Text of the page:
There's a couple of games you can count on having a yearly iteration over the past decade. Madden, Call of Duty, the Atelier games from NIS, and the Naruto games all have had a steady stream of titles make their way to gamers, some with greater changes than others. The Naruto franchise has had its share of ups and downs with their yearly titles, and their last game, Ultimate Ninja Storm: Generations, while good, ran out of steam quickly. So what has Namco Bandai and Cyber2Connect done to improve Naruto Shippuden: Ultimate Ninja Storm 3? Not a whole lot, but a couple of minor tweaks have certainly made things interesting again. But is it enough to justify the yearly update outside of a larger roster? I guess that depends on how much Naruto you need in your life.
Boasting the largest roster to date, there's over 80 characters to choose from when you want to battle online or battle locally with friends. A great deal of these characters have been present in past games, as have the 40 stages that are present. Odds are that if you had a character that you enjoyed in the past then they will be present here, though they may need to be unlocked via the main story mode. Want a team of the kids before the show took its serious and mature turn? That's perfectly possible. Want a team of nothing but Naruto? It's kind of impractical and not really viable for a competitive match but sure knock yourself out.
Gameplay remains largely unchanged in the multiplayer modes, with a couple of tweaks being made to the support system, allowing for characters to operate more on a Marvel vs Capcom 3 system where they are either offensive in nature, defensive, or balanced. This allows them to do stuff like throw some chakra shuriken or take blows for you when an ultimate jutsu is fired off. Adding specific characters to a support team can also affect the team's overall dynamic and power, giving them an edge in battle. These changes actually add a great deal of depth to combat and I'm pretty surprised by this one addition. The bulk of the changes to this game actually come from an area I found faulty in the last game, the story mode.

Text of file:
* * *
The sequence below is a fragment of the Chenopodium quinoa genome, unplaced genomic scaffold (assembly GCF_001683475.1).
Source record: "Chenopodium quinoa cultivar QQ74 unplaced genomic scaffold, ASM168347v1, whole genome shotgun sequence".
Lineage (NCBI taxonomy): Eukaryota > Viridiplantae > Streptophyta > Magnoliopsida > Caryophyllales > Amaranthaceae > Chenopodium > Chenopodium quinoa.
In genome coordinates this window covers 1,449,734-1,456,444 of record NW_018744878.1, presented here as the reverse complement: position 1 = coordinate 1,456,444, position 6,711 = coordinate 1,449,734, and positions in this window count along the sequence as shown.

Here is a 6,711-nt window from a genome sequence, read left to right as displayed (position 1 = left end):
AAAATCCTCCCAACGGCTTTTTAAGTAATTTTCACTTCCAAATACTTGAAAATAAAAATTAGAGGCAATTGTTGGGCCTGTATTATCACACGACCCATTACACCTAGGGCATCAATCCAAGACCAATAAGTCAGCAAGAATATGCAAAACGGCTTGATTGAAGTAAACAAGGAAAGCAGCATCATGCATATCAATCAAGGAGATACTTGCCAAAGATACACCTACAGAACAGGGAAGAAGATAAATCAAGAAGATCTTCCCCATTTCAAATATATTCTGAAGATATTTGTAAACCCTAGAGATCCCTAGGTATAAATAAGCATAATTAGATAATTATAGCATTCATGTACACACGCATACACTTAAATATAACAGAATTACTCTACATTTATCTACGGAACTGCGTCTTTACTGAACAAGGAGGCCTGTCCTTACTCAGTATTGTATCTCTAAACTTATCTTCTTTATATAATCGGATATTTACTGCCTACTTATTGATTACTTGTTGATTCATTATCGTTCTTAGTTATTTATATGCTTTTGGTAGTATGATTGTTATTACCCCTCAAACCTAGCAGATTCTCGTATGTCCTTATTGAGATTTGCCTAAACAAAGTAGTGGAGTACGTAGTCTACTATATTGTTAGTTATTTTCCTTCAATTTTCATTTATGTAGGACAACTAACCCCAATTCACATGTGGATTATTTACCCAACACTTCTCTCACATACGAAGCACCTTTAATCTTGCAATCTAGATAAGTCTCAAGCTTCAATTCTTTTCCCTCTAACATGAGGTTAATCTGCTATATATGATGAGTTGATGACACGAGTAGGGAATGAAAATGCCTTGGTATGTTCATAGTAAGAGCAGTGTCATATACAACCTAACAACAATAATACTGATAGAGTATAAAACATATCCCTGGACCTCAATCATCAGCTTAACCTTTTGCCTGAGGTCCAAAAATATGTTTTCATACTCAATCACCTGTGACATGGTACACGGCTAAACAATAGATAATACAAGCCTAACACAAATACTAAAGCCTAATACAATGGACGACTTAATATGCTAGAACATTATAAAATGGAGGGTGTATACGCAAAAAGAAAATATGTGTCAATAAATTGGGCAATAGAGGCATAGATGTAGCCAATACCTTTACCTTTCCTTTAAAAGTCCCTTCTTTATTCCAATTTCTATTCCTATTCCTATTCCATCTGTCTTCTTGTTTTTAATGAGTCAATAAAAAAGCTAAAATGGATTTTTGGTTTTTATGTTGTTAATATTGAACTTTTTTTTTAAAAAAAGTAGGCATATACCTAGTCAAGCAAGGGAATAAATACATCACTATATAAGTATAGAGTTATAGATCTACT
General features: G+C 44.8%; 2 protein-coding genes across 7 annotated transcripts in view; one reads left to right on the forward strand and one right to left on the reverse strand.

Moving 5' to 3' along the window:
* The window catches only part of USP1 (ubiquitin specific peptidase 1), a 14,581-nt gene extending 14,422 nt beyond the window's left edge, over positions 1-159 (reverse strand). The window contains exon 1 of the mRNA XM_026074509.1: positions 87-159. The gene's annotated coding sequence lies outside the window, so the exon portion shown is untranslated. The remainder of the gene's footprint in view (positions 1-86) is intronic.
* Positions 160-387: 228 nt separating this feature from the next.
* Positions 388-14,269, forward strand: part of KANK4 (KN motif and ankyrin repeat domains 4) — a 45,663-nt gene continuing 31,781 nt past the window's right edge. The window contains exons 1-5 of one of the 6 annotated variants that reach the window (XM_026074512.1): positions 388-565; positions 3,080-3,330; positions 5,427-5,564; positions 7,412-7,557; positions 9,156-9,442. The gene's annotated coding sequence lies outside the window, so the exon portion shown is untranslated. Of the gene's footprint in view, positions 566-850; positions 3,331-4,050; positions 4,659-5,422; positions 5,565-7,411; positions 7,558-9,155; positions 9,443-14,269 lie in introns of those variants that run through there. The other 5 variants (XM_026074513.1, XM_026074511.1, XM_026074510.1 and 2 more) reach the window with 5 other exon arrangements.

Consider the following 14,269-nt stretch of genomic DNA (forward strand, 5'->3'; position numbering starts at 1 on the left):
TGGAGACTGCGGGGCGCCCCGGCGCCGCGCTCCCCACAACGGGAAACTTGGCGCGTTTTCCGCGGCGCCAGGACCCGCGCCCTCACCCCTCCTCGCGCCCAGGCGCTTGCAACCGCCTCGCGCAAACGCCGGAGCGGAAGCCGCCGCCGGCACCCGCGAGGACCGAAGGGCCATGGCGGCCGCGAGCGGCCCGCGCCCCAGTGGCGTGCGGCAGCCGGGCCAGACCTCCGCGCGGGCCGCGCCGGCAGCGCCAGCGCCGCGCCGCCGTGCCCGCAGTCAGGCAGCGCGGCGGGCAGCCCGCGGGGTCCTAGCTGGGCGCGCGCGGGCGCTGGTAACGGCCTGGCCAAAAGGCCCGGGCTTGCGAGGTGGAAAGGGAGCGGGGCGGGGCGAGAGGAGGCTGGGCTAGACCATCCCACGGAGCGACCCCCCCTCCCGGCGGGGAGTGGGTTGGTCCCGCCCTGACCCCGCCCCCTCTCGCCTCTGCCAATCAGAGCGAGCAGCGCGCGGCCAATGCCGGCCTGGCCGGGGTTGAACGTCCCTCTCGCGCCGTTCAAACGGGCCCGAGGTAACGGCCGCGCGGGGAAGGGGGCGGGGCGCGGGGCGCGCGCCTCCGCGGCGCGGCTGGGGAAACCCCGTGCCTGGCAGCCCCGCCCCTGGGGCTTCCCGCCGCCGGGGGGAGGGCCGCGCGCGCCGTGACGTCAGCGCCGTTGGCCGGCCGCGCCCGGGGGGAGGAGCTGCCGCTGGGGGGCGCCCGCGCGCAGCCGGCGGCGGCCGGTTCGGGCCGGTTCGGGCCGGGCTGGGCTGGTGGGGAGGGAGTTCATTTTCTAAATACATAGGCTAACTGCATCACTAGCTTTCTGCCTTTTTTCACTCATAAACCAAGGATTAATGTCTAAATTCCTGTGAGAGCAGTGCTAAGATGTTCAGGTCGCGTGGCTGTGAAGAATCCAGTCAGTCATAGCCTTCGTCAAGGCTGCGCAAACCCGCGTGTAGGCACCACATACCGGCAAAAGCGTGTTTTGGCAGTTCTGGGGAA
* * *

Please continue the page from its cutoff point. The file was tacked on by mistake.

The story this time follows the Five Kage/Fourth Great Ninja War arc, Sasuke's gone rogue and it's Naruto versus the rest of the world to try and reach him before he is lost forever. Meanwhile you've got another member of Sasuke's Uchiha clan running around making trouble for each nation. His name is Madara and his plans are nothing short of world domination through the power of the Nine Tails Fox that Naruto carries within him, along with every other Jinchuriki out there. It's as anime as all get out, but the presentation is excellent as always. Cyber2Connect has really outdone themselves in terms of how good this game looks. The story mode this time has a bit more activity in-between fights, allowing players to do some exploring to find items like blueprints and consumables that can be used in combat. It's a bit bare bones, but a lot better than just moving from cut-scene to cut-scene like in Generations. It's nice to have that break every now and again, especially during exposition heavy sections of the game, like the close and start to chapters.
One of the major new changes to the story mode introduces the Mob Battles, which closely resemble segments of the Dynasty Warriors franchise. Hordes of enemies that need to be plowed through, as they lamely attempt to stop your progress. These battles can get a little out of hand at time, but through judicious use of the new dash mechanic and burst meter you'll be cutting down enemies in no time. The giant boss battles that were absent from Generations have also made a return, which is a nice thing to bring back, as it provided a nice break from the standard combat. And for those that have found the previous games to be too easy, there is the Legend or Hero mode, that allows you to make a decision at key points in the story that allow you to shape the story in different ways in exchange for a spike in difficulty.